Nice things cost moneyLike it or not, the rights to broadcast the World Cup will get costlier with time.
As football lovers elsewhere prepare to snuggle down to watch the FIFA World Cup Qatar 2022, Nepali fans still don't know if they will get to watch it live on television as a row over extra charges rages in the Supreme Court. The highest court in the land has ordered the holder of the exclusive broadcast rights for Nepal not to charge extra fees from television viewers. As cable TV operators are already collecting regular subscription fees from their customers, the court said, it is illegal to charge more for the one-off event. Media Hub, the broadcaster, argues that there is just no way it can recover the Rs400 million it has paid for the rights without charging a premium, which it has fixed at Rs500 per set-top box.
While we see that the plaintiffs including consumer rights activists have a point, we believe the official broadcaster too has a solid case. After the government enacted its clean feed policy under which foreign commercials were forbidden from Nepali TV screens two years ago, the burden shifted to the Nepali advertising market to produce domestic ads to fill the gap. Yet, with the country’s economy in the doldrums, very few Nepali businesses have seen the logic of running ads on cable TV. As a result, the broadcasters have had to recoup nearly all their investments via fixed subscription costs.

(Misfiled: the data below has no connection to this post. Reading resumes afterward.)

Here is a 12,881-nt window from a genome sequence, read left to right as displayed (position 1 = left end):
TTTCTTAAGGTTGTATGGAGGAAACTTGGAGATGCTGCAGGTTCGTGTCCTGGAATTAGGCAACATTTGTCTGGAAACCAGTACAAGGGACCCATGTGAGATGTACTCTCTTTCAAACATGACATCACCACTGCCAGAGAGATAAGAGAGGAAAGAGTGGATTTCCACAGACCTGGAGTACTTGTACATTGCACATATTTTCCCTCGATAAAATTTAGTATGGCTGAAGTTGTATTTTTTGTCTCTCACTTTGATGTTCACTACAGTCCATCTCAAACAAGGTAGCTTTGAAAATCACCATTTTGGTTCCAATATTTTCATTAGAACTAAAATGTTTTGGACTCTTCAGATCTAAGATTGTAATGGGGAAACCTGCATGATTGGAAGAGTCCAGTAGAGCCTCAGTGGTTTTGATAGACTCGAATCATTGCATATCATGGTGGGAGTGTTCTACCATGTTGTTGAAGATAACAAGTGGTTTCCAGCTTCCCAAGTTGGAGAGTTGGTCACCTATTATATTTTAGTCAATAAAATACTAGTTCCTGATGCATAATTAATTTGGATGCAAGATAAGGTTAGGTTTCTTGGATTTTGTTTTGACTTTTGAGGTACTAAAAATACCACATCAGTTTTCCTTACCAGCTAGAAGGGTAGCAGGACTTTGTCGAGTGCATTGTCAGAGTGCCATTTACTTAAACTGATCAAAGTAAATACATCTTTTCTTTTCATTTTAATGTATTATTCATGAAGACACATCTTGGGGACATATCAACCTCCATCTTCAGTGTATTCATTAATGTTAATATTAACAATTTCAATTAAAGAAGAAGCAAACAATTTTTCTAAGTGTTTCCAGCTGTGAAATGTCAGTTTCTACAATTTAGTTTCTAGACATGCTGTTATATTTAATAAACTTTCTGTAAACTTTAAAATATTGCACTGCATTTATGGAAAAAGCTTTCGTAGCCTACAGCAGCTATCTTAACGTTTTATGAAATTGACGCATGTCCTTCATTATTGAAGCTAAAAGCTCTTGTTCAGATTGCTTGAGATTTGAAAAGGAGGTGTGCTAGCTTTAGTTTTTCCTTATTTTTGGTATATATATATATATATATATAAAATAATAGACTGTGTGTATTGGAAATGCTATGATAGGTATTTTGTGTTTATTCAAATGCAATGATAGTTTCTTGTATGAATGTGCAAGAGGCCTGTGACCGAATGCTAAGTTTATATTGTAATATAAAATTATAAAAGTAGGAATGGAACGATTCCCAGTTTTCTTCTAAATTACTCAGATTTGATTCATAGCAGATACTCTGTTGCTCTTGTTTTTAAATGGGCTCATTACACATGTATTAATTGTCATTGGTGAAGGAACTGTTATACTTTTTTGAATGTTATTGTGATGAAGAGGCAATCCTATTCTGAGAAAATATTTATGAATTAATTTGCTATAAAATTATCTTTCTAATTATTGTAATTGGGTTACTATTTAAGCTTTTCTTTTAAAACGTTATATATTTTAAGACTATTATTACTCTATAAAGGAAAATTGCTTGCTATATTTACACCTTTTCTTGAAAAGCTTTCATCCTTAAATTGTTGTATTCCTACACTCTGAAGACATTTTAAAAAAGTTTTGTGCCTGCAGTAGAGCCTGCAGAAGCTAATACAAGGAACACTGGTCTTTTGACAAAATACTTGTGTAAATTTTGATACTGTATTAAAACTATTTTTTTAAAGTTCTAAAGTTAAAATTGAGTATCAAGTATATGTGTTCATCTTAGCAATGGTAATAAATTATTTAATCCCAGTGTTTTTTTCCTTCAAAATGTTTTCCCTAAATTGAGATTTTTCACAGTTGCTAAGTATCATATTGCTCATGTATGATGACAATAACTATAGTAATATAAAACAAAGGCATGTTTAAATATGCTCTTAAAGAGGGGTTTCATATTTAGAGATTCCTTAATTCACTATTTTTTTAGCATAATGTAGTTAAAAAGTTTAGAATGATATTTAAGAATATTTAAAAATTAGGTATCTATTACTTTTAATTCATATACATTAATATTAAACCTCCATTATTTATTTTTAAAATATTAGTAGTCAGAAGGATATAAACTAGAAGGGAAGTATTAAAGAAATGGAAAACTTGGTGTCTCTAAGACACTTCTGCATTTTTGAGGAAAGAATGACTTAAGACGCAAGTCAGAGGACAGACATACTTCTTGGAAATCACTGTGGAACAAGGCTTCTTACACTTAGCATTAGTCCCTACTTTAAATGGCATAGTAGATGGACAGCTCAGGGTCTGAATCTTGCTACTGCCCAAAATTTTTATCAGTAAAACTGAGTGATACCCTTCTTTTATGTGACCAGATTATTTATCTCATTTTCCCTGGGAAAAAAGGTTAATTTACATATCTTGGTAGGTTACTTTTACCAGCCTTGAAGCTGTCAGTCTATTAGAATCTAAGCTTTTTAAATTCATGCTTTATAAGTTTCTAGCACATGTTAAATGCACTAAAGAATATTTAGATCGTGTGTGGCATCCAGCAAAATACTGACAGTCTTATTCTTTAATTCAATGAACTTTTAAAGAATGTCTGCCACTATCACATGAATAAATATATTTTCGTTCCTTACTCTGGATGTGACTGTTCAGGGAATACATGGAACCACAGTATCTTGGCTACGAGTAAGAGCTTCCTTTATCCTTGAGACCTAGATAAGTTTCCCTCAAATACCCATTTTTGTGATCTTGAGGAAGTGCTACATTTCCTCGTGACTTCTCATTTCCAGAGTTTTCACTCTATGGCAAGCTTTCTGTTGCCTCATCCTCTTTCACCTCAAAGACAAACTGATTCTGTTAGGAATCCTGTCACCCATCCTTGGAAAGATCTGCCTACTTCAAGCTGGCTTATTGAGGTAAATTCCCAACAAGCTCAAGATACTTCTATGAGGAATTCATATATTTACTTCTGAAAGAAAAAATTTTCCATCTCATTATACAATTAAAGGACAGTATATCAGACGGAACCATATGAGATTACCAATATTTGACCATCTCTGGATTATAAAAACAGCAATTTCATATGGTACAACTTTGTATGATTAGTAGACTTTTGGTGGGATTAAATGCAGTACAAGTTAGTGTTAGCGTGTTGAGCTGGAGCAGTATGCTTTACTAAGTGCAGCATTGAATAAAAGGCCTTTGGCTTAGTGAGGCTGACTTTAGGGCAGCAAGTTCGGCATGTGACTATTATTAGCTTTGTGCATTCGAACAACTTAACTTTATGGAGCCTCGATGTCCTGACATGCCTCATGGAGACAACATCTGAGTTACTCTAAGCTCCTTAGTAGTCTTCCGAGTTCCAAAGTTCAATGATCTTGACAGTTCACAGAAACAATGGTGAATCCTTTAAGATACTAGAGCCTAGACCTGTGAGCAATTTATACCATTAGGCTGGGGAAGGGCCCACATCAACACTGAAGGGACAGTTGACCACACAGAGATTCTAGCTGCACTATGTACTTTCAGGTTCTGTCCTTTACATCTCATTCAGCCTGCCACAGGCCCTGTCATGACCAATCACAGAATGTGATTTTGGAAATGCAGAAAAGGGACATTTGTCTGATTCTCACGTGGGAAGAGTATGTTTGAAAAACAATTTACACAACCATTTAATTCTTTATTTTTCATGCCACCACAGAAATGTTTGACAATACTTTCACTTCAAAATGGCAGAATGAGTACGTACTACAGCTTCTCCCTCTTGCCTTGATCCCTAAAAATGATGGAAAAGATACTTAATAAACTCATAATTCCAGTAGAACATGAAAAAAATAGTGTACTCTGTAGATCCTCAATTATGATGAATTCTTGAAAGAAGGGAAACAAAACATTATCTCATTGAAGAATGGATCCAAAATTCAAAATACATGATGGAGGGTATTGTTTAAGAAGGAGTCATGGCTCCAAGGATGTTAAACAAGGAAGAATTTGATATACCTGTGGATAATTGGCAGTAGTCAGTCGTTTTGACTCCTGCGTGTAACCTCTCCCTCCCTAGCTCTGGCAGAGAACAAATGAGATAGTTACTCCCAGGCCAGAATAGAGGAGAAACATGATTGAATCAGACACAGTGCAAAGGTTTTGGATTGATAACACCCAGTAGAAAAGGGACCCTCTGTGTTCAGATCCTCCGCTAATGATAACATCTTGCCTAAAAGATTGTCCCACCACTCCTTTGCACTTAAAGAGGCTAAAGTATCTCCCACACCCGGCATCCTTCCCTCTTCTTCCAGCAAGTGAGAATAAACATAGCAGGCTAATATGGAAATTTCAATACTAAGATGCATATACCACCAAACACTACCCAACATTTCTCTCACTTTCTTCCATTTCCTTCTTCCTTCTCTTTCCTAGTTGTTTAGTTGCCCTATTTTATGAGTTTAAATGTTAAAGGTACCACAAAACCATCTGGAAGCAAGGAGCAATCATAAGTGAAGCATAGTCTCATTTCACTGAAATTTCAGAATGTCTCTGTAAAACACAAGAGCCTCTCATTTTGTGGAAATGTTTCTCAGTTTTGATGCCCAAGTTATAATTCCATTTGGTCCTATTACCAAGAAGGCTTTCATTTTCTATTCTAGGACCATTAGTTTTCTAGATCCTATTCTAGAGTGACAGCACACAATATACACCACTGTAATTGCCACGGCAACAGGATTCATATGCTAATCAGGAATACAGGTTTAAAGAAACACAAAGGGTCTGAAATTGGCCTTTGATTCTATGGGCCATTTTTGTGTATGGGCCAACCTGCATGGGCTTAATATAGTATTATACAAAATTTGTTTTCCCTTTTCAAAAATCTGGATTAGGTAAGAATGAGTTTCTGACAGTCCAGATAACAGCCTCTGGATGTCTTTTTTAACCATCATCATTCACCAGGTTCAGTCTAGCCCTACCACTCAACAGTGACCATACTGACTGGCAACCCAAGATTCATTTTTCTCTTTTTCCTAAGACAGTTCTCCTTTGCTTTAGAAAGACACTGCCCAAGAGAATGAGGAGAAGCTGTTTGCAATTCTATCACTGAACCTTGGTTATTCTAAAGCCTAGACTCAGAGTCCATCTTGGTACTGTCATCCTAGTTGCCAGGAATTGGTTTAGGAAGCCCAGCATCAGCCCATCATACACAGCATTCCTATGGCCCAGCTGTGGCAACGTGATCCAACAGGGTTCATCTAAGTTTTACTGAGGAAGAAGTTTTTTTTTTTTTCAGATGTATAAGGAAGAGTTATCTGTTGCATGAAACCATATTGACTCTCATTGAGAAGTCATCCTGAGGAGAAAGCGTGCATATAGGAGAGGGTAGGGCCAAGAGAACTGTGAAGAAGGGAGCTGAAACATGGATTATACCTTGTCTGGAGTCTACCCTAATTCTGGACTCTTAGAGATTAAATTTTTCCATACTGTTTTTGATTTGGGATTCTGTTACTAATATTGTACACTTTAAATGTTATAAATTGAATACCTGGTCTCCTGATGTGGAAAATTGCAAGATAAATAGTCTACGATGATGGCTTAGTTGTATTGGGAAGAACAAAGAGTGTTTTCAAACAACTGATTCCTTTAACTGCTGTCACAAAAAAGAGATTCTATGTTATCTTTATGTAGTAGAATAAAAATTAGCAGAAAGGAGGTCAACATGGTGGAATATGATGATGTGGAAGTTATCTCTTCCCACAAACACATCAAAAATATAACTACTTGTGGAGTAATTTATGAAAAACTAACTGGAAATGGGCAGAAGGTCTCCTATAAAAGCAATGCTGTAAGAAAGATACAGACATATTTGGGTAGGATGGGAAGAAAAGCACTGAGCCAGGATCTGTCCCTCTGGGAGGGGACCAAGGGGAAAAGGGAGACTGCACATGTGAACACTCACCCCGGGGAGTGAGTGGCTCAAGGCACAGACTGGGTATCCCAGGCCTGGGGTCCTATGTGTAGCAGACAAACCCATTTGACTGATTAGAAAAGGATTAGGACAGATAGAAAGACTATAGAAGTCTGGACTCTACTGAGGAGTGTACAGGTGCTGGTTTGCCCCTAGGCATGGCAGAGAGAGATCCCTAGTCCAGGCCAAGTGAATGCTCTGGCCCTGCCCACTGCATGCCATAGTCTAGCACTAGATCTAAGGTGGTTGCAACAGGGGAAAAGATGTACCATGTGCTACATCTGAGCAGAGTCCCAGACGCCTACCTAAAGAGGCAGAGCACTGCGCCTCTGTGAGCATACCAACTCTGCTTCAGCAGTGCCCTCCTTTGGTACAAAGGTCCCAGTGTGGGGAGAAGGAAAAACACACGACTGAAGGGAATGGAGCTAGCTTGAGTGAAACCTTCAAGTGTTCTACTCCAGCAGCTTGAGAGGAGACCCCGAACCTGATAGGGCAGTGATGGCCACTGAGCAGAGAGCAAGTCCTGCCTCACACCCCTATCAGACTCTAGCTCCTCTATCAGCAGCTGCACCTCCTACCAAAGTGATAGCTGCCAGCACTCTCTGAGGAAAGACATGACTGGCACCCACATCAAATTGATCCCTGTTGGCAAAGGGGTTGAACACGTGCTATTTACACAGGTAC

In order to broadcast the games, Media Hub has paid $1.5 million to Viacom 18 India, along with taxes to the government of Nepal. Moreover, Rs500 is not a mandatory fee; those who don’t want to watch the World Cup don’t have to pay. According to the broadcasters, many cable TV customers have welcomed their decision and already paid for the live broadcast in advance. Whether or not that is true, it is also hard to argue that getting to watch the World Cup for free is the right of each and every Nepali, when doing so is a clear luxury. This is a free market economy where the sellers have something good to offer, and most buyers are willing to pay a reasonable amount for it. (Or is Nepal’s economy controlled?) The final court decision is set for November 16, just four days before the inaugural game. It could have come sooner.
The World Cup is a multi-billion dollar business, and is getting more expensive by the day. Like it or not, the rights to broadcast it live will get costlier with time. In such a case, there are only two options: Allow the broadcast rights holders to charge extra from willing customers, or prevent everyone in the country from watching the World Cup. But if the argument is that all Nepalis should get to watch the World Cup, there is also a third option: The state broadcaster buys the ultra-expensive rights and shows the event on its free-to-air channels. Really, when deciding the right or wrong in a case, we should not have to contemplate such farfetched options.